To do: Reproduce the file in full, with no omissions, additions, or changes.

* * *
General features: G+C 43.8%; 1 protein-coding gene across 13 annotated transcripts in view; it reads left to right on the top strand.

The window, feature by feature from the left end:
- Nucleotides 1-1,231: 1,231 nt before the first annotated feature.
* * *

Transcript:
General features: G+C 43.8%; 1 protein-coding gene across 13 annotated transcripts in view; it reads left to right on the top strand.

The window, feature by feature from the left end:
- Nucleotides 1-1,231: 1,231 nt before the first annotated feature.